United States Supreme Court
Argued: December 13, 1971 Decided: January 22, 1973
Roe v. Wade (1973) ruled unconstitutional a state law that banned abortions except to save the life of the mother. The Court ruled that the states were forbidden from outlawing or regulating any aspect of abortion performed during the first trimester of pregnancy, could only enact abortion regulations reasonably related to maternal health in the second and third trimesters, and could enact abortion laws protecting the life of the fetus only in the third trimester. Even then, an exception had to be made to protect the life of the mother. Controversial from the moment it was released, Roe v. Wade politically divided the nation more than any other recent case and continues to inspire heated debates, politics, and even violence today (“the culture wars”). Though by no means the Supreme Court’s most important decision, Roe v. Wade remains its most recognized.
Because abortions lie within a pregnant woman’s “zone of privacy,” the abortion decision “and its effectuation” are fundamental rights that are protected by the Constitution from regulation by the states, so laws regulating abortion must be sufficiently “important.” Was Texas’s law sufficiently important to pass constitutional muster? The Court reviewed the history of abortion laws, from ancient Greece to contemporary America, and therein found three justifications for banning abortions: “a Victorian social concern to discourage illicit sexual conduct”; protecting the health of women; and protecting prenatal life. The Court rejected the first two justifications as irrelevant given modern gender roles and medical technology. As for the third justification, the Court argued that prenatal life was not within the definition of “persons” as used and protected in the U.S. Constitution and that America’s criminal and civil laws only sometimes regard fetuses as persons deserving protection. Culturally, while some groups regard fetuses as people deserving full rights, no consensus exists. The Court ruled that Texas was thus taking one “view” of many. Protecting all fetuses under this contentious “view” of prenatal life was not sufficiently important to justify the state’s banning of almost all abortions.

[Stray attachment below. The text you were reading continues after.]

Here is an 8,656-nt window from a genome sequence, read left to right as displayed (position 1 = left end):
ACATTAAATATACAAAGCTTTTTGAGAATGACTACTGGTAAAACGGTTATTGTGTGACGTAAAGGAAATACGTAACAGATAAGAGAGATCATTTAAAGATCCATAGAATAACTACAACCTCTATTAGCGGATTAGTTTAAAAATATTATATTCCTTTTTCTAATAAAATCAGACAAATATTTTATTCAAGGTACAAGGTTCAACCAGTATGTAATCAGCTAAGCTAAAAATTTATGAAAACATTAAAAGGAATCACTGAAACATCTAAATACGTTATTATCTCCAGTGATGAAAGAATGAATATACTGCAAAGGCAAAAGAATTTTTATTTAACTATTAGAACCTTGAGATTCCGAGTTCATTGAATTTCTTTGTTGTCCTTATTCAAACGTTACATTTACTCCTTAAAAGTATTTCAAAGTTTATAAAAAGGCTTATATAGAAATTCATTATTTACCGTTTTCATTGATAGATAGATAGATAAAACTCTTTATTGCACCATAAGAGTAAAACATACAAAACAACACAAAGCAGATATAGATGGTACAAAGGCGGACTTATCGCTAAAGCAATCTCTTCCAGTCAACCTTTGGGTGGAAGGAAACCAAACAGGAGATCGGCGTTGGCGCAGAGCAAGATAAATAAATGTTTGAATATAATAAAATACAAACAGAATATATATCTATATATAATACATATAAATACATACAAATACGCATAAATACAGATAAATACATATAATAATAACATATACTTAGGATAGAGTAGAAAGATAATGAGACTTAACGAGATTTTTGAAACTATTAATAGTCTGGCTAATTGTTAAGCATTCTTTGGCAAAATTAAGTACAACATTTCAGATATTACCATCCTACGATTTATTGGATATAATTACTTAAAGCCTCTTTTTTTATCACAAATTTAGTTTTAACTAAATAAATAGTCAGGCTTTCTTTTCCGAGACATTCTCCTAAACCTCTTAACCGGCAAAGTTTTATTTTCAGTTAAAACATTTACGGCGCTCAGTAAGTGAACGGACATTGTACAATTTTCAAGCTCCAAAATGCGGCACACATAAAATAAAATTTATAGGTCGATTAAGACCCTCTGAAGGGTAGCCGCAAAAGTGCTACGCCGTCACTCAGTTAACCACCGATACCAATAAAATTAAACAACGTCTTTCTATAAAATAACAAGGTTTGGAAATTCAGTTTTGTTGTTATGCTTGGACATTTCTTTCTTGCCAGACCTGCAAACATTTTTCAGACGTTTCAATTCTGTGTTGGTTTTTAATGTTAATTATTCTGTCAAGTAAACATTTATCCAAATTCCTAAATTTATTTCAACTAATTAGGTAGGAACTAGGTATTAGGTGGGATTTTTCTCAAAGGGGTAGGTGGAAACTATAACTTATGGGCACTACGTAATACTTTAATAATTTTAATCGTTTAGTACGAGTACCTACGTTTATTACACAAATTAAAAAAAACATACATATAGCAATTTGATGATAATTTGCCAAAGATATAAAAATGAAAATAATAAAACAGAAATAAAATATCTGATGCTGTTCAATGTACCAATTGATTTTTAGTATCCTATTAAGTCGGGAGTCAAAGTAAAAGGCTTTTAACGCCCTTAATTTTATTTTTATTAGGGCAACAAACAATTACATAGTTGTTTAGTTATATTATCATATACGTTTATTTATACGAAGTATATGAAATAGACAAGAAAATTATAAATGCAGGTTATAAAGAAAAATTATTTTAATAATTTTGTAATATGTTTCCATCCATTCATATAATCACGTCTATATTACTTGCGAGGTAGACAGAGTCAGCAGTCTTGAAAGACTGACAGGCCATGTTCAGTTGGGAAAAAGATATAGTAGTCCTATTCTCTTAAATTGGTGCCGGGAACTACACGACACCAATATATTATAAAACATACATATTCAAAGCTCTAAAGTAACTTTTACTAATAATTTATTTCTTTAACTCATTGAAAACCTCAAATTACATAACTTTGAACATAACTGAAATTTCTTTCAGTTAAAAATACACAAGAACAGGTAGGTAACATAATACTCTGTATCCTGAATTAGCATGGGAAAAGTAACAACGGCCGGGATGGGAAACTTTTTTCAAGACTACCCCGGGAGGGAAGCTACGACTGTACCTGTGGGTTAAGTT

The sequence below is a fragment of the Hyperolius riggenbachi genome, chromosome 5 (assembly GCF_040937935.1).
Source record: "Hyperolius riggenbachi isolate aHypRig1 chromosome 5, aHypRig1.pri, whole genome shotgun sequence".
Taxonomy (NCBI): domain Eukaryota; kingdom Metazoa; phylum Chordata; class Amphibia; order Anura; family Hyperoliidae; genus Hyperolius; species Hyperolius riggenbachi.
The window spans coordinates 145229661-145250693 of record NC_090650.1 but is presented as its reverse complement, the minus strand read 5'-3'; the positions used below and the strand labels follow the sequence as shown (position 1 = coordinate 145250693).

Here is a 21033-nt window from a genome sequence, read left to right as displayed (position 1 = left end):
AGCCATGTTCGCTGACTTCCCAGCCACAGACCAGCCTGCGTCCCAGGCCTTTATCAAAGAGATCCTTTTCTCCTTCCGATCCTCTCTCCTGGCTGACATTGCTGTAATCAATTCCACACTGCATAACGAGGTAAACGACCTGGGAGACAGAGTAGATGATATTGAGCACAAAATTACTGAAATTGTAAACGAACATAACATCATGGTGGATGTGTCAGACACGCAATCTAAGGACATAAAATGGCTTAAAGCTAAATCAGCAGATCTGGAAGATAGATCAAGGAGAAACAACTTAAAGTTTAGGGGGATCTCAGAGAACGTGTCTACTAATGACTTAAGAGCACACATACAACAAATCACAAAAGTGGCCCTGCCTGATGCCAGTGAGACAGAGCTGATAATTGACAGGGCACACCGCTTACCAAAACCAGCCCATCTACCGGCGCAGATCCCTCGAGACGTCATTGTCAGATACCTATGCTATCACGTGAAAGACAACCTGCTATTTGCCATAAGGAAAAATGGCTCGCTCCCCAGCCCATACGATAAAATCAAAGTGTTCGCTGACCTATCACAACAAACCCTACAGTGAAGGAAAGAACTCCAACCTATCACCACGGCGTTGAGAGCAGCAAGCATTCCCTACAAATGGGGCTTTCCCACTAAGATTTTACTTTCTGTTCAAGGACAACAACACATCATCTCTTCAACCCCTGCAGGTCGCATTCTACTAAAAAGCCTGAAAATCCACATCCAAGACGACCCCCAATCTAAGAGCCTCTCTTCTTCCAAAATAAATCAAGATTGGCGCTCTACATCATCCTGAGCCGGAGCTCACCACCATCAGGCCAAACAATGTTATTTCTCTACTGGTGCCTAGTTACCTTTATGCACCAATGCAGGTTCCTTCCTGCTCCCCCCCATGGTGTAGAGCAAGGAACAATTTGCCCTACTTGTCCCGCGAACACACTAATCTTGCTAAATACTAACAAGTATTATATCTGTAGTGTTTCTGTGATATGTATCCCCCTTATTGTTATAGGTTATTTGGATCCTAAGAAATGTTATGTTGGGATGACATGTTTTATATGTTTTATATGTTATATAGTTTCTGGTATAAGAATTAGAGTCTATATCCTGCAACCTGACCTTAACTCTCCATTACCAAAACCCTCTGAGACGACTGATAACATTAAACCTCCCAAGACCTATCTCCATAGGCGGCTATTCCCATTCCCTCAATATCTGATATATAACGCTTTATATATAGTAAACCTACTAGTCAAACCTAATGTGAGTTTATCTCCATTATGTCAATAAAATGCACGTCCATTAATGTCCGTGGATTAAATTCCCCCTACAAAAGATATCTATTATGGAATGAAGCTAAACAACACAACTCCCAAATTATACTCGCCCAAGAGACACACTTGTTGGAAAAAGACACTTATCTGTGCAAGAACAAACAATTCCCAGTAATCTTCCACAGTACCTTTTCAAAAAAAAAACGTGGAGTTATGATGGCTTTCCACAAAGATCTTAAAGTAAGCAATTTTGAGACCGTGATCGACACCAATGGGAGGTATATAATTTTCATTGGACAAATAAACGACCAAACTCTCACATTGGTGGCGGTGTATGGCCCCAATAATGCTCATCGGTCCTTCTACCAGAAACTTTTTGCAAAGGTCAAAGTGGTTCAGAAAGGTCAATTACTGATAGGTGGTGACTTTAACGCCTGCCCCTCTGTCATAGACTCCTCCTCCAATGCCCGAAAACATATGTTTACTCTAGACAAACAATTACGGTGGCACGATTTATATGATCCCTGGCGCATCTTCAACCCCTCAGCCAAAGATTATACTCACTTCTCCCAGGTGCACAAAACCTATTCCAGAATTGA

• Some 1.06 million abortions were performed in 2011, down from 1.21 million abortions in 2008, a decline of 13%.
• Women who have never been married account for one-third of abortions in America.
• Less than 1% of all abortions take place because of rape and/or incest.
Women give an average of 3.7 reasons why they are seeking an abortion including the following:
• 21% Inadequate finances
• 21% Not ready for responsibility
• 16% Woman’s life would be changed too much
• 12% Problems with relationships, unmarried
• 11% Too young and/or immature
• 8% Children are grown; she has all she wants
• 3% Baby has possible health problems
• <1% Pregnancy caused by rape/incest
• 4% Other